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S. Korea to monitor market volatility sparked by investors' herd behavior

All News 11:09 February 02, 2021

SEOUL, Feb. 2 (Yonhap) -- South Korea will closely monitor a potential increase in market volatility as investors' herd behavior, illustrated in the U.S. GameStop case, could frequently occur, the vice finance minister said Tuesday.

Global stock markets recently underwent high fluctuations after retail investors snapped up shares of U.S. video game vendor GameStop, on which hedge funds took heavy short positions.

The social media-driven buying spree incurred heavy losses for such hedge funds, and share prices of GameStop skyrocketed as hedge funds frantically scooped up the stock to close their positions.

This photo, provided by AP on Dec. 28, 2020, shows a store of U.S. video game vendor GameStop in New York. (PHOTO NOT FOR SALE) (Yonhap)

First Vice Finance Minister Kim Yong-beom said the GameStop case was an example of market participants' herd behavior amplifying market volatility.

"As herd behavior like that in the GameStop case could frequently occur in a digitalized trading environment where multiple market participants easily access information, we will closely monitor its fallout," Kim said in a meeting on macroeconomic situations.

In South Korea, retail stock investors with limited leverage are demanding an outright ban on short selling, claiming that the trading tactics create a playing filed tilted in favor of offshore and institutional investors.

Stock short selling is a trading technique in which investors sell stocks they borrowed on the belief that share prices will fall in the near future. The more stock prices fall, the more profit they get.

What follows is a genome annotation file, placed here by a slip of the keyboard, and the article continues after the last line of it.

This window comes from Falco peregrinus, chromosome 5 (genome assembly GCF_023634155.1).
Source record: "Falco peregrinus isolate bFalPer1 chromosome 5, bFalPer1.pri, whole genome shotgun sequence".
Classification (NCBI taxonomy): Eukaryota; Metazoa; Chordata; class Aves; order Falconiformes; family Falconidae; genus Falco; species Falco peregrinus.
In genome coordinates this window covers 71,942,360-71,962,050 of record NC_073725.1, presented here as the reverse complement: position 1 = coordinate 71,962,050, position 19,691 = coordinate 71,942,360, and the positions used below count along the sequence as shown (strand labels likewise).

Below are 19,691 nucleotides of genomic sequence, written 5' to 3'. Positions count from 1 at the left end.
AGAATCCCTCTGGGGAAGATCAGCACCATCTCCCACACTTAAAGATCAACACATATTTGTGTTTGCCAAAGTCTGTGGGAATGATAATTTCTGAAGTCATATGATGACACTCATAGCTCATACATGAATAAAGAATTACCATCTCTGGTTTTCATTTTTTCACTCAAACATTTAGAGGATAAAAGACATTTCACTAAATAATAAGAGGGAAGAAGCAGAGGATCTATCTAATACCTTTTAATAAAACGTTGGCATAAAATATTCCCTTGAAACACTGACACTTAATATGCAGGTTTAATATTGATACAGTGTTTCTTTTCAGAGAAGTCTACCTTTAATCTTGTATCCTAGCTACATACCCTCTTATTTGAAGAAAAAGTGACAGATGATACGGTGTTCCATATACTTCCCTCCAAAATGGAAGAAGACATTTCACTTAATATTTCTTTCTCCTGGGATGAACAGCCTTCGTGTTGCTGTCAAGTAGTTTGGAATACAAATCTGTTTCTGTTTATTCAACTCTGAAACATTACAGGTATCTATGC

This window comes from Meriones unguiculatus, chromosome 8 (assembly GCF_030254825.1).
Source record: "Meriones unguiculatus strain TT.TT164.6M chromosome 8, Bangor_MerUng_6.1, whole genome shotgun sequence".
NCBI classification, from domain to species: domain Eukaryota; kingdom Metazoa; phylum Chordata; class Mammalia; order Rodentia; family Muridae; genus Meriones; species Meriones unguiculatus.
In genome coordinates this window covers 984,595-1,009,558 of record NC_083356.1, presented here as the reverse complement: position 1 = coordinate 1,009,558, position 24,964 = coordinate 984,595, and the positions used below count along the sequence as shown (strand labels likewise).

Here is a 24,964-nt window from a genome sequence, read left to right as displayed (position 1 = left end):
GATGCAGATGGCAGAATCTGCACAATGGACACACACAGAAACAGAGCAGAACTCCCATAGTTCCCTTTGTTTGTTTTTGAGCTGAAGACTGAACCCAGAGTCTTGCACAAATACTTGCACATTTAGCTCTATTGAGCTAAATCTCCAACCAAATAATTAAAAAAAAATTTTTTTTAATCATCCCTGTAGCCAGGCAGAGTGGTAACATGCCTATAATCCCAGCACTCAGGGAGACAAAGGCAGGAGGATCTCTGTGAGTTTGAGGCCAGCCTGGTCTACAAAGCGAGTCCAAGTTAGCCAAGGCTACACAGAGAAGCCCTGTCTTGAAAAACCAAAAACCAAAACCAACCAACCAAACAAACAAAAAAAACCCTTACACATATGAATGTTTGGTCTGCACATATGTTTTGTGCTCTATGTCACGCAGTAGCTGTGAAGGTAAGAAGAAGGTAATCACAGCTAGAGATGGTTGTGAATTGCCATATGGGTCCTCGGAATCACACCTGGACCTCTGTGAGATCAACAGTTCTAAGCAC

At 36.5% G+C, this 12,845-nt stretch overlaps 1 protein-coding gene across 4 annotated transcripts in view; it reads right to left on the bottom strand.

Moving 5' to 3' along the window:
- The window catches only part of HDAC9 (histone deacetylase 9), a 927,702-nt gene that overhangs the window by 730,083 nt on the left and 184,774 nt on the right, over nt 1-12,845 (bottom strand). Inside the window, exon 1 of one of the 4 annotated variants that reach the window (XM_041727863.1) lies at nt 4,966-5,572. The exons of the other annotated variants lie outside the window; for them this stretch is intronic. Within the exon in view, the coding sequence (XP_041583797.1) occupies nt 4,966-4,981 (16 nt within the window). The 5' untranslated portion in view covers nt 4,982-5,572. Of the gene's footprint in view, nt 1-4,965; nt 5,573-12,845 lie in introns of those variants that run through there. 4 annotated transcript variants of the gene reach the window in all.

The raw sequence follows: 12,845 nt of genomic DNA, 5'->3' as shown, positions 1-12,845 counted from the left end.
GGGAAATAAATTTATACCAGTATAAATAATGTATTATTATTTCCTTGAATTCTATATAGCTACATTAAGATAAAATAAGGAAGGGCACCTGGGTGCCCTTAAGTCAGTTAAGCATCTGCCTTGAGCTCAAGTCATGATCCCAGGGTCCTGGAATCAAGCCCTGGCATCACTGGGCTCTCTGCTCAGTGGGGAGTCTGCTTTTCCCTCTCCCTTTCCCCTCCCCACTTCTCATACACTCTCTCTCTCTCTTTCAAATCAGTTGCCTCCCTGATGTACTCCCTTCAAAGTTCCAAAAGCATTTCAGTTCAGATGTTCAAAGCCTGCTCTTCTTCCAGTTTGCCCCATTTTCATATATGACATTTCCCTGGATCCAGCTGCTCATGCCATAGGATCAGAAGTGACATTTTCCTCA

In September, the Financial Services Commission extended a temporary ban on stock short selling for another six months until March 15 this year, in a move to ease market jitters over the COVID-19 pandemic.

Members of the Korea Stockholders Alliance, an advocate group of retail investors, said Sunday it will stage a "Kstreetbets" movement against short sellers in a similar manner shown in retail investors' battle against Wall Street.

The group said retail investors will join hands to buy heavily shorted stocks, including pharmaceutical firm Celltrion, if the regulator resumes short selling as scheduled in March.

Shares of Celltrion were trading at 360,400 won (US$323) as of 11 a.m., down 1.89 percent from the previous session. Its stock prices spiked 14.51 percent on Monday.

This photo, taken on Feb. 1, 2021, shows a bus run by an advocate group of retail investors with a message that reads "I hate short selling," as its members are demanding an outright ban on short selling. (Yonhap)


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